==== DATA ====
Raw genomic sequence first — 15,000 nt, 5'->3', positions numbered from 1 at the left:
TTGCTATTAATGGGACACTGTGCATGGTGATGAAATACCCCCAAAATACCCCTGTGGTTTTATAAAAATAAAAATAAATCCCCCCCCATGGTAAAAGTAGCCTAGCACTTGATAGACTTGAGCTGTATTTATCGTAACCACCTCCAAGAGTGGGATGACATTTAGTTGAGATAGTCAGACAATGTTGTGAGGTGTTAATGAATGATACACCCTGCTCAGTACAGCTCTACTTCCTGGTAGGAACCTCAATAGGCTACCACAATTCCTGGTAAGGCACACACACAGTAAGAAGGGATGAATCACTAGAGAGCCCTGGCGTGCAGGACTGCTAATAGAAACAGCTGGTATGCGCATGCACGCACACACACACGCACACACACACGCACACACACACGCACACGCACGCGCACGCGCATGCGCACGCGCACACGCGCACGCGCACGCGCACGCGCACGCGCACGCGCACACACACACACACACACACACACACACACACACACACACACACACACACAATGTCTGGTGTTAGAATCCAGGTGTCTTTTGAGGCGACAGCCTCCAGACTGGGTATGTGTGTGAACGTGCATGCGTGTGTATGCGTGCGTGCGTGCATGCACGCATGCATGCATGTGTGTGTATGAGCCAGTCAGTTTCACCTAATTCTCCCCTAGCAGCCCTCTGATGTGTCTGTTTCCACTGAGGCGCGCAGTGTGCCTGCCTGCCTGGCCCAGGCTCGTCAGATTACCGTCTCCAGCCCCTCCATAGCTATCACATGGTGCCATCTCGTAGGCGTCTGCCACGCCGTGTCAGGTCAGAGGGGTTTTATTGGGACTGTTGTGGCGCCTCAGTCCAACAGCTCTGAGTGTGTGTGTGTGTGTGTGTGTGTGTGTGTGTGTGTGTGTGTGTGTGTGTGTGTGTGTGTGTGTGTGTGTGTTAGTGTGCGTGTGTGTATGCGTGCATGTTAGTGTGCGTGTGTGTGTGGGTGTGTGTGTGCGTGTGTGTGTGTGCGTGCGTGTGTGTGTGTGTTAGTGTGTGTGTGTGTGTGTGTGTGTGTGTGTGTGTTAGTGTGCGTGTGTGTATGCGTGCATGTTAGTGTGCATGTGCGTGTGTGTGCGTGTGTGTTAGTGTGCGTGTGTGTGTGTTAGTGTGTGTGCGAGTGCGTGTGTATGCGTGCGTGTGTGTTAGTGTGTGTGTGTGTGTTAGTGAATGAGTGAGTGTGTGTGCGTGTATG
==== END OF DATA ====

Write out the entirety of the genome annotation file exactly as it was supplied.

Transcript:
Raw genomic sequence first — 15,000 nt, 5'->3', positions numbered from 1 at the left:
TTGCTATTAATGGGACACTGTGCATGGTGATGAAATACCCCCAAAATACCCCTGTGGTTTTATAAAAATAAAAATAAATCCCCCCCCATGGTAAAAGTAGCCTAGCACTTGATAGACTTGAGCTGTATTTATCGTAACCACCTCCAAGAGTGGGATGACATTTAGTTGAGATAGTCAGACAATGTTGTGAGGTGTTAATGAATGATACACCCTGCTCAGTACAGCTCTACTTCCTGGTAGGAACCTCAATAGGCTACCACAATTCCTGGTAAGGCACACACACAGTAAGAAGGGATGAATCACTAGAGAGCCCTGGCGTGCAGGACTGCTAATAGAAACAGCTGGTATGCGCATGCACGCACACACACACGCACACACACACGCACACACACACGCACACGCACGCGCACGCGCATGCGCACGCGCACACGCGCACGCGCACGCGCACGCGCACGCGCACGCGCACACACACACACACACACACACACACACACACACACACACACACACACACAATGTCTGGTGTTAGAATCCAGGTGTCTTTTGAGGCGACAGCCTCCAGACTGGGTATGTGTGTGAACGTGCATGCGTGTGTATGCGTGCGTGCGTGCATGCACGCATGCATGCATGTGTGTGTATGAGCCAGTCAGTTTCACCTAATTCTCCCCTAGCAGCCCTCTGATGTGTCTGTTTCCACTGAGGCGCGCAGTGTGCCTGCCTGCCTGGCCCAGGCTCGTCAGATTACCGTCTCCAGCCCCTCCATAGCTATCACATGGTGCCATCTCGTAGGCGTCTGCCACGCCGTGTCAGGTCAGAGGGGTTTTATTGGGACTGTTGTGGCGCCTCAGTCCAACAGCTCTGAGTGTGTGTGTGTGTGTGTGTGTGTGTGTGTGTGTGTGTGTGTGTGTGTGTGTGTGTGTGTGTGTGTGTGTGTTAGTGTGCGTGTGTGTATGCGTGCATGTTAGTGTGCGTGTGTGTGTGGGTGTGTGTGTGCGTGTGTGTGTGTGCGTGCGTGTGTGTGTGTGTTAGTGTGTGTGTGTGTGTGTGTGTGTGTGTGTGTGTTAGTGTGCGTGTGTGTATGCGTGCATGTTAGTGTGCATGTGCGTGTGTGTGCGTGTGTGTTAGTGTGCGTGTGTGTGTGTTAGTGTGTGTGCGAGTGCGTGTGTATGCGTGCGTGTGTGTTAGTGTGTGTGTGTGTGTTAGTGAATGAGTGAGTGTGTGTGCGTGTATG